The World

An award-winning daily show, “PRI's The World” brings one-of-a-kind international stories home to America. "The World's" coverage is provided by a global network of international journalists, including access to 250 BBC correspondents.

Recent Episodes

PRI's The World: 11/25/2013

Iranians greet a nuclear deal with celebrations, but skepticism abounds in Washington and elsewhere. Also, could a warming climate have more to do with Typhoon Haiyan's intensity than originally thought? Plus, regulating the 'overuse' of cinnamon.

PRI's The World: 11/22/2013

Memories from around the world of President John F. Kennedy, and of the day he was assassinated 50 years ago. Plus, an American veteran of the Korean War is detained in North Korea. And, the hit song by a Belgian nun that topped the charts in the weeks after the death of JFK.

PRI's The World: 11/21/2013

Activists walk out of a major international climate conference, protesting that not enough progress is being made to curb climate change. Also, how President John F. Kennedy's assassination ended hopes for a reconciliation with Fidel Castro. Plus, why samba defines Brazil.

PRI's The World: 11/20/2013

Afghanistan reaches an agreement in principle with the US to allow troops to stay beyond 2014. A Google ad raises emotions for people on both sides of the India/Pakistan divide. And people in Minsk remember Lee Harvey Oswald — with fondness.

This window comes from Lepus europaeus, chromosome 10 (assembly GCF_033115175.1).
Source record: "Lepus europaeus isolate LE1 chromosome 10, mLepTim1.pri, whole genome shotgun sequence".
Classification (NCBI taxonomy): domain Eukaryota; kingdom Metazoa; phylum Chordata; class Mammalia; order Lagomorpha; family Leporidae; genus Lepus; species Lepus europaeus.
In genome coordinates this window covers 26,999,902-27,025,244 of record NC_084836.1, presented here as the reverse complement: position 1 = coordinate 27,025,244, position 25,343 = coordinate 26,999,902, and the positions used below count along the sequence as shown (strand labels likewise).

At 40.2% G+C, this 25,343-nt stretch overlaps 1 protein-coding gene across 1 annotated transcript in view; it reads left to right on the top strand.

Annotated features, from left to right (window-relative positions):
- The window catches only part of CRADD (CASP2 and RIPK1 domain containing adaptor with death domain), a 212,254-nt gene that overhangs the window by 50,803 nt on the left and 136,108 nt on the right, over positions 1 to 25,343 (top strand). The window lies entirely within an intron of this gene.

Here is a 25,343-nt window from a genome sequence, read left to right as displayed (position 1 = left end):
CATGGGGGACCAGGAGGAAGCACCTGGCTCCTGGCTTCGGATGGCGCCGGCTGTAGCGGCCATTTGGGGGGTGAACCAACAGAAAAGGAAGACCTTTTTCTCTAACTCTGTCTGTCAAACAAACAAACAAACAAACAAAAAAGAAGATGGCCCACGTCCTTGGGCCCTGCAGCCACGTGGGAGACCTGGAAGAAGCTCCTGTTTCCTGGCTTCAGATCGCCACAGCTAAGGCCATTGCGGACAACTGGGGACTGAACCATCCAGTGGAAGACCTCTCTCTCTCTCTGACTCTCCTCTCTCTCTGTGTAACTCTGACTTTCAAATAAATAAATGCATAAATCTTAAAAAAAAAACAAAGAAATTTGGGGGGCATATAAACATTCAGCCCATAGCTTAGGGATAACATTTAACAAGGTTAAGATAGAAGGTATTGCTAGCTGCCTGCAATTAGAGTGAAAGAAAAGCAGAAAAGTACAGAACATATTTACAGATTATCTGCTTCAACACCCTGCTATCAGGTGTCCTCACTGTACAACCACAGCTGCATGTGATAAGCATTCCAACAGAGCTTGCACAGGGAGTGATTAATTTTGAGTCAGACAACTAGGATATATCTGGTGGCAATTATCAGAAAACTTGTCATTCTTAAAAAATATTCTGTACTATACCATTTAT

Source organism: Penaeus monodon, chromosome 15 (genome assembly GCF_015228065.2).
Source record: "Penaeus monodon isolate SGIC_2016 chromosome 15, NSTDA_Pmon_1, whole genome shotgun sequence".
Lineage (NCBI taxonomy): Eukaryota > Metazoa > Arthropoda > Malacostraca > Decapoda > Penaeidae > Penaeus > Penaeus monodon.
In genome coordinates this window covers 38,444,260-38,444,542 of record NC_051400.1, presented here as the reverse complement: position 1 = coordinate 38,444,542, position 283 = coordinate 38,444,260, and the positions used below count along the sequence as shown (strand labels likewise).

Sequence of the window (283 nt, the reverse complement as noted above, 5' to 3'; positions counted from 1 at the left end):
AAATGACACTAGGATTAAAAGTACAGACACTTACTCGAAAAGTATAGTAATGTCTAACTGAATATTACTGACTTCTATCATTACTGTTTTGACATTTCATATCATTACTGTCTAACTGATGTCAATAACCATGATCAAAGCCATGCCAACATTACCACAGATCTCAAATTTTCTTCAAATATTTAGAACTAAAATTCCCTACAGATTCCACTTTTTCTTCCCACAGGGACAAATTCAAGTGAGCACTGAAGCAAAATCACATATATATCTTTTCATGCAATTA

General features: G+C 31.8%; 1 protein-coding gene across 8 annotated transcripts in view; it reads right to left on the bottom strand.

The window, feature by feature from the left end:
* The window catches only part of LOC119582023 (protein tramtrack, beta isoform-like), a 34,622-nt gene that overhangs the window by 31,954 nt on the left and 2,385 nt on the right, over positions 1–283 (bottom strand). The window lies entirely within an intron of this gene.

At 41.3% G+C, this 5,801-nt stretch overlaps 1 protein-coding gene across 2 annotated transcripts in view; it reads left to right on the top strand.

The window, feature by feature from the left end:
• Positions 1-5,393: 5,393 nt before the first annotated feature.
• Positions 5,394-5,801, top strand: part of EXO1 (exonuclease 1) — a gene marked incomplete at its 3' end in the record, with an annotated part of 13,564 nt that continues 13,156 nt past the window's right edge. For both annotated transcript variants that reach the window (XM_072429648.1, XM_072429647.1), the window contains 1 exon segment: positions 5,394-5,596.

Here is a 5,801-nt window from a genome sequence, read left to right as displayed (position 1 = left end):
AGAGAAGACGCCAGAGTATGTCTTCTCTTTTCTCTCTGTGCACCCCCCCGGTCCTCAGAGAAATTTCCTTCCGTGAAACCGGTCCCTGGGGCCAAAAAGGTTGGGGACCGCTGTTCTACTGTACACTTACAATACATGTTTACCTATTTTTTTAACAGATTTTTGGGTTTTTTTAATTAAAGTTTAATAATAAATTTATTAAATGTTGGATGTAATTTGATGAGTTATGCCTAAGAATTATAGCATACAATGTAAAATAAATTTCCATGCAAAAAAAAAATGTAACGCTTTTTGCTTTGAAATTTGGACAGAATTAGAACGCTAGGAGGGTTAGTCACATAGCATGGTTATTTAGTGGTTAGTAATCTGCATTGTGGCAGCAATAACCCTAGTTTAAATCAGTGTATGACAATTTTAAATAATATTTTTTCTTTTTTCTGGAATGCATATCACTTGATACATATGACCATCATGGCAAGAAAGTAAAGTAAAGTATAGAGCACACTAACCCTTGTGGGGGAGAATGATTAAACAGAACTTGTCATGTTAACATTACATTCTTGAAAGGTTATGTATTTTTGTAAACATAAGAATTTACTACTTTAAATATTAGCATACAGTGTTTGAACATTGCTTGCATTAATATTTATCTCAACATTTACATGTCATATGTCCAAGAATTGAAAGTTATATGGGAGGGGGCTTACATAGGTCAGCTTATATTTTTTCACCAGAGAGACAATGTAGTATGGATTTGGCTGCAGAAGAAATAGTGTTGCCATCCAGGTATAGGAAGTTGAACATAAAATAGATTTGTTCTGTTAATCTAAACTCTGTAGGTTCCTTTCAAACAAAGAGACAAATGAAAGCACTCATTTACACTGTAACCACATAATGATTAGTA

PRI's The World: 11/19/2013

More revelations emerge about the National Security Agency spying on foreign citizens — this time, it's Norway. Australia is also in hot water after revelations that it spied on Indonesian officials. And, Japan's Bunny Island, a place with a dark past, has become an unlikely tourist destination.

PRI's The World: 11/18/2013

Aid continues to pour into devastated areas of the Philippines. But Filipinos at home and abroad are criticizing their government. Plus, how the general who led the coup in Egypt has become a revered hero for many Egyptians. And, decoding a Dutch holiday tradition known as "Black Pete."